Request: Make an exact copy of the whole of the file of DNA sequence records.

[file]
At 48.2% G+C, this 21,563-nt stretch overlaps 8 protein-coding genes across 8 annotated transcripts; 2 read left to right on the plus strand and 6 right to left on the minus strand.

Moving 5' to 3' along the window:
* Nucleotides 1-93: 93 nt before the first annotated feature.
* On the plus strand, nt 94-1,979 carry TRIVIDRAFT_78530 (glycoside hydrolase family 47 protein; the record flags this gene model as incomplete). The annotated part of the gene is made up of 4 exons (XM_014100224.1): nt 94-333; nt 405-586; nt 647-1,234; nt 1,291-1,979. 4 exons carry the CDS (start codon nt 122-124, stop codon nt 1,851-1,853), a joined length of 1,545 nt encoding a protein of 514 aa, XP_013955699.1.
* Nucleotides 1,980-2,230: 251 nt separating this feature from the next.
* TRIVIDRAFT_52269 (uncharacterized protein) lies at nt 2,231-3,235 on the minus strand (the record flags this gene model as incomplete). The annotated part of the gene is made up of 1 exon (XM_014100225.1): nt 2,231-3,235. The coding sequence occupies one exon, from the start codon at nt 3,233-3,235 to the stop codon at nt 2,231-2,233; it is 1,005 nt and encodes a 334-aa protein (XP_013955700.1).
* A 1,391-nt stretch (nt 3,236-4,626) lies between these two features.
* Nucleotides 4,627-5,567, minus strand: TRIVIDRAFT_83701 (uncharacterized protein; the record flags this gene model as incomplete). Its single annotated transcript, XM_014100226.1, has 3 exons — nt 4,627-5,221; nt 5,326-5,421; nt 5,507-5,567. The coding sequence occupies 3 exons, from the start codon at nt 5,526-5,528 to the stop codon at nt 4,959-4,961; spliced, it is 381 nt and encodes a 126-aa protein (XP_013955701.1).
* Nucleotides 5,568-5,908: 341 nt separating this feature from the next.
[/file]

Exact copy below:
At 48.2% G+C, this 21,563-nt stretch overlaps 8 protein-coding genes across 8 annotated transcripts; 2 read left to right on the plus strand and 6 right to left on the minus strand.

Moving 5' to 3' along the window:
* Nucleotides 1-93: 93 nt before the first annotated feature.
* On the plus strand, nt 94-1,979 carry TRIVIDRAFT_78530 (glycoside hydrolase family 47 protein; the record flags this gene model as incomplete). The annotated part of the gene is made up of 4 exons (XM_014100224.1): nt 94-333; nt 405-586; nt 647-1,234; nt 1,291-1,979. 4 exons carry the CDS (start codon nt 122-124, stop codon nt 1,851-1,853), a joined length of 1,545 nt encoding a protein of 514 aa, XP_013955699.1.
* Nucleotides 1,980-2,230: 251 nt separating this feature from the next.
* TRIVIDRAFT_52269 (uncharacterized protein) lies at nt 2,231-3,235 on the minus strand (the record flags this gene model as incomplete). The annotated part of the gene is made up of 1 exon (XM_014100225.1): nt 2,231-3,235. The coding sequence occupies one exon, from the start codon at nt 3,233-3,235 to the stop codon at nt 2,231-2,233; it is 1,005 nt and encodes a 334-aa protein (XP_013955700.1).
* A 1,391-nt stretch (nt 3,236-4,626) lies between these two features.
* Nucleotides 4,627-5,567, minus strand: TRIVIDRAFT_83701 (uncharacterized protein; the record flags this gene model as incomplete). Its single annotated transcript, XM_014100226.1, has 3 exons — nt 4,627-5,221; nt 5,326-5,421; nt 5,507-5,567. The coding sequence occupies 3 exons, from the start codon at nt 5,526-5,528 to the stop codon at nt 4,959-4,961; spliced, it is 381 nt and encodes a 126-aa protein (XP_013955701.1).
* Nucleotides 5,568-5,908: 341 nt separating this feature from the next.